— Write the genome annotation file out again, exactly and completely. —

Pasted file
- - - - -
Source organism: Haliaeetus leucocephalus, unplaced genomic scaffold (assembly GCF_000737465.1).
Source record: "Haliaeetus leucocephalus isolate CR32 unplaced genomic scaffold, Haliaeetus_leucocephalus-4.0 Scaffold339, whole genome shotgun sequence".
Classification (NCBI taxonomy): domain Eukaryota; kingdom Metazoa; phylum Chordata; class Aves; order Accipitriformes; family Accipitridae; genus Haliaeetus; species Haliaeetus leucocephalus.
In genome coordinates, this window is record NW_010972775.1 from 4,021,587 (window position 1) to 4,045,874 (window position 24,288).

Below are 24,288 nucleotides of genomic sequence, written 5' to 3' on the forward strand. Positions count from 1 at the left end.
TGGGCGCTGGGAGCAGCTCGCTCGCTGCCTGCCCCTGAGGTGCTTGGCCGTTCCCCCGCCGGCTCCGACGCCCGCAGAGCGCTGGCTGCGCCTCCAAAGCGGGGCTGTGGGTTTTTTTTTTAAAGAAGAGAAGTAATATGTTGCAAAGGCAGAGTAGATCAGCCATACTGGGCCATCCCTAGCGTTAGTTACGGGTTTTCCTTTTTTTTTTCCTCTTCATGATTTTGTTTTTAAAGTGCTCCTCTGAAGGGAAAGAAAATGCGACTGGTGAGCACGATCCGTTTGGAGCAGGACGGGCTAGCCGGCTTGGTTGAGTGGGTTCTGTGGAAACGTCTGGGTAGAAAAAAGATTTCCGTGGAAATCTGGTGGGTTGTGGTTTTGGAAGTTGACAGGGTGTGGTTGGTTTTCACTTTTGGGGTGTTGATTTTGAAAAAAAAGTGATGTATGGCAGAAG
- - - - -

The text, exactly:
Source organism: Haliaeetus leucocephalus, unplaced genomic scaffold (assembly GCF_000737465.1).
Source record: "Haliaeetus leucocephalus isolate CR32 unplaced genomic scaffold, Haliaeetus_leucocephalus-4.0 Scaffold339, whole genome shotgun sequence".
Classification (NCBI taxonomy): domain Eukaryota; kingdom Metazoa; phylum Chordata; class Aves; order Accipitriformes; family Accipitridae; genus Haliaeetus; species Haliaeetus leucocephalus.
In genome coordinates, this window is record NW_010972775.1 from 4,021,587 (window position 1) to 4,045,874 (window position 24,288).

Below are 24,288 nucleotides of genomic sequence, written 5' to 3' on the forward strand. Positions count from 1 at the left end.
TGGGCGCTGGGAGCAGCTCGCTCGCTGCCTGCCCCTGAGGTGCTTGGCCGTTCCCCCGCCGGCTCCGACGCCCGCAGAGCGCTGGCTGCGCCTCCAAAGCGGGGCTGTGGGTTTTTTTTTTAAAGAAGAGAAGTAATATGTTGCAAAGGCAGAGTAGATCAGCCATACTGGGCCATCCCTAGCGTTAGTTACGGGTTTTCCTTTTTTTTTTCCTCTTCATGATTTTGTTTTTAAAGTGCTCCTCTGAAGGGAAAGAAAATGCGACTGGTGAGCACGATCCGTTTGGAGCAGGACGGGCTAGCCGGCTTGGTTGAGTGGGTTCTGTGGAAACGTCTGGGTAGAAAAAAGATTTCCGTGGAAATCTGGTGGGTTGTGGTTTTGGAAGTTGACAGGGTGTGGTTGGTTTTCACTTTTGGGGTGTTGATTTTGAAAAAAAAGTGATGTATGGCAGAAG